In their ambitious and motivated attempt to unpack the hidden histories of bauxite mining and the aluminium industry globally, Das and Padel offer a critical understanding of the complex world of aluminium production, starting from identifying a bauxite mining site to factories, consumption, and distribution. The study also takes into consideration all those possible embedded systems, networks, and nexuses to make sense of the events that actually happen beyond the eyes of the communities that get affected in the process. The book describes the unprecedented plundering of resources in some of the best kept natural resources in states like Odisha, Jharkhand, Chhattisgarh, and Andhra Pradesh. While doing so, the authors also provide a detailed and extensive account of the atrocities, disparities, inequalities and extraordinary challenges that local and indigenous communities face due to bauxite mining and installation of aluminium factories and refineries. What the book also looks at the state and its administration’s role in facilitating and building a favourable environment for rapid industrialisation at the cost of natural resources and indigenous communities and their livelihoods. While trying to engage and comprehend the global complexities involved in bauxite mining and aluminium production by transnational corporates, the book presents fascinating details of how big names in the extractive industries, multilateral aid agencies, and policymakers who live in cities like New York, Washington or London for that matter, decide the fate of indigenous communities without even analysing and forecasting how extractive industries adversely affect indigenous lives in a disastrous and dreadful way.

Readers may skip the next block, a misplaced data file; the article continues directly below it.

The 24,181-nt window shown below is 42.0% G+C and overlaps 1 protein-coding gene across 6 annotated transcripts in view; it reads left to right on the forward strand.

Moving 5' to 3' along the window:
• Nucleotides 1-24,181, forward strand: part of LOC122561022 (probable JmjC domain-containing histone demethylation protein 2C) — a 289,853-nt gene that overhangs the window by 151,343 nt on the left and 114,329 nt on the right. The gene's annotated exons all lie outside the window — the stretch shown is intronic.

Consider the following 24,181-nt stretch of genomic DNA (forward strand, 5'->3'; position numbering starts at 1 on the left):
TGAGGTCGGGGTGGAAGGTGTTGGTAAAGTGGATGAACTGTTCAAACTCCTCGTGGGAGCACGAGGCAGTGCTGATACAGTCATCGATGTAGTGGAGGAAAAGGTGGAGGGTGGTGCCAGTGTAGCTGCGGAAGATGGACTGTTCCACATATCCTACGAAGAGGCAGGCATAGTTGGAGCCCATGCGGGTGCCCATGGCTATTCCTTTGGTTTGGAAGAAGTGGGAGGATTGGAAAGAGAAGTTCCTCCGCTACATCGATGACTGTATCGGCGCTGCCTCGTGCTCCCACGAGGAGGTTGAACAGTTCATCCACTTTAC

The book is structured in five parts, each of which deals with different aspects of bauxite mining, aluminium production, local resistance, global complexities, the state-corporate nexus and so on. Part I of the book, entitled “White Metal: Green Mask”, provides a detailed and extensive account of the global history of aluminium and how it has become the most consumed metal of late due to the change in global economic order and human lifestyles. This section also offers a descriptive idea about the Konds and Khondalite of Odisha and how local resistance movements in places like Kashipur and Lanjigarh of Odisha brewed up to resist bauxite mining and aluminium production and refining. Going ahead, Part II, entitled “Niyam Raja meets the World-Wide Web: Aluminium’s Social Structure”, demystifies the global complexities involved in understanding the overall social structure of aluminium. This part also maps the entire trajectory of aluminium by looking at the global histories and mining laws in India and elsewhere. While focusing on aluminium in India, the authors particularly emphasise events and developments that occurred in Odisha and how certain acts, laws, and enforcements were made to ensure the entry of global aluminium actors into the indigenous lands of Odisha is a hassle-free affair. Analysing and critiquing the aluminium model for development, empowerment, and prosperity in Part III, the authors present quite a rigorous description of how aluminium is waging a war-like situation in the contemporary age, or what the authors so interestingly and evocatively put it as ‘Aluminium Age’ (p.7). Apart from that, this section also offers a concrete understanding about the ‘Investment-Induced Displacement’ of indigenous communities, their livelihoods and culture. In this section, the authors strongly point out that the biggest impact that extractive industries have on the communities is what can be termed as ‘cultural genocide.’ Moreover, the political-economy of bauxite mining and aluminium industries is also covered in this section. In Part IV, the authors’ argument shows the corporatisation, NGO-isation, and culture of appropriation by large corporate interests quite articulately. This section talks in detail about the role of big money players and aid agencies in facilitating the big aluminium corporates to get their aims achieved at the cost of culture and livelihood of local and indigenous communities. Also, this section looks at how the local level NGOs are deployed with a hidden agenda that is sponsored by the corporates to appropriate and brainwash the indigenous communities to get their things done in the name of development, upliftment, and empowerment. In the last part of the book, the authors are consolidating all the key arguments and summing up in an absorbing way by giving empirical accounts of the movements that eventually tasted success in their fight against big aluminium corporate giants. Primarily, in this section key questions of movements are asked and addressed to understand resistance movements in a more nuanced way. Key questions like: